Pinterest Google+

Tanajara baboso
red aged one year

It puts three very important components of the current situation of Canary wines: the island of El Hierro, the Baboso Negro variety, and powerful red wines…
(Keep reading)

verijadiego red aged
7 months

With every passing day it proves its great potential for storage and elegant way of aging. It has delicate and delicious bouquet…
(Keep reading)
A flurry of media attention greeted its entry into the market in 2003: it was the revelation of the year on an international scale, and great restaurants were fighting for bottles of its limited production. Made from the Baboso variety, which was practically unknown at the time, its sudden fame encouraged many growers throughout the islands to begin cultivating the grape. What was happening? “It arose at a time when Parker-style wines were hip, highly-concentrated and very powerful wines, the type that includes the Baboso,” explains vintner, researcher, and entrepreneur Juan Jesús Méndez.

It all started when Gonzalo Padrón, a student of Juan Jesús Méndez at the Agricultural School of Tacoronte (Tenerife), told him about a traditional variety that his family used to cultivate on El Hierro

It all started when Gonzalo Padrón, a student of his at the Agricultural School of Tacoronte (Tenerife), told him about a traditional variety that his family used to cultivate on El Hierro, an island on which exclusive and very old varieties that were hardly known in the rest of the archipelago grew. “It seemed interesting, so I arranged a trip and we brought back some of the grapes to make microvinifications at Bodegas Viñátigo,” says Juan Jesús. The results were so good that he and the brothers, Gonzalo and Pedro Padrón, decided to build a winery on the island to produce two types of red monovarietals using Boboso Negro and Verijadiego Negra grapes.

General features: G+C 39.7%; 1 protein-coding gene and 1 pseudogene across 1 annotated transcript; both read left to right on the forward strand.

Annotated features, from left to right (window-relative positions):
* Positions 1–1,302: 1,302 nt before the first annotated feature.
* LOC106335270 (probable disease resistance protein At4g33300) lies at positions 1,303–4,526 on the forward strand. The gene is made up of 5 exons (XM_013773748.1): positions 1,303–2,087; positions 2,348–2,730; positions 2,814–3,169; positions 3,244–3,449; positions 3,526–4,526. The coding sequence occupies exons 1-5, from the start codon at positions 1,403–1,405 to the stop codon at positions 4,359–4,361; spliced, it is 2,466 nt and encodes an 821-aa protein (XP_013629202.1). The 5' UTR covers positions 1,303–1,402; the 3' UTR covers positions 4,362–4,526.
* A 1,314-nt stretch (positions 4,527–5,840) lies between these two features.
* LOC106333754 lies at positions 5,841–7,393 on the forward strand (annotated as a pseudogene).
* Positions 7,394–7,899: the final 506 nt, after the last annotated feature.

Access to the underground Viñátigo winery.
Oddly, the Tanajara from the second grape has gone almost unnoticed after the overwhelming success of the Baboso. Juan Jesús relates this to the fact that “the Vijariego, as it is called in Tenerife, is a wine similar to a Burgundy, much less concentrated, much more subtle and delicate, and it was not the right moment for this sort of wine. If it had been 2014, the most outstanding wine on the market would have been the Vijariego and the Baboso would have been relegated to second place, because today we’re seeing the opposite tendency.”

In 2001, when the Protected Denomination of Origin Islas Canarias was established, these wines stopped being produced on El Hierro, because of the extra costs that that would incur. The grape is harvested there, but it is transported in refrigerated trucks to Bodegas Viñátigo, where it is distributed under the new winery’s name: Viñátigo Baboso Negro and Viñátigo Ensamblaje Tinto (from Baboso Negro, Tintilla, and Vijariego Negro). Nevertheless, we felt that it was important to include this winery from El Hierro, even though it has stopped manufacturing wines, because of the indispensability of their wines when it comes to getting to know the viniculture of the Canary Islands (and there are still bottles from 2009 and 2010 to be put on the market).

Bodegas Tanajara SL
Oficinas en Bodegas Viñátigo. Travesía Juan Dana, s/n, 38440 La Guancha (Tenerife), Islas Canarias (España)

Phone number: (34) 922 828 768
Email: tanajara@vinatigo.com
Home pages: www.tanajara.com y www.vinatigo.com

● This winery has stopped manufacturing wines and moved its production to Bodegas Viñátigo.
Previous post

Vega Norte ‘tea wine’

Next post

Tanajara baboso red aged one year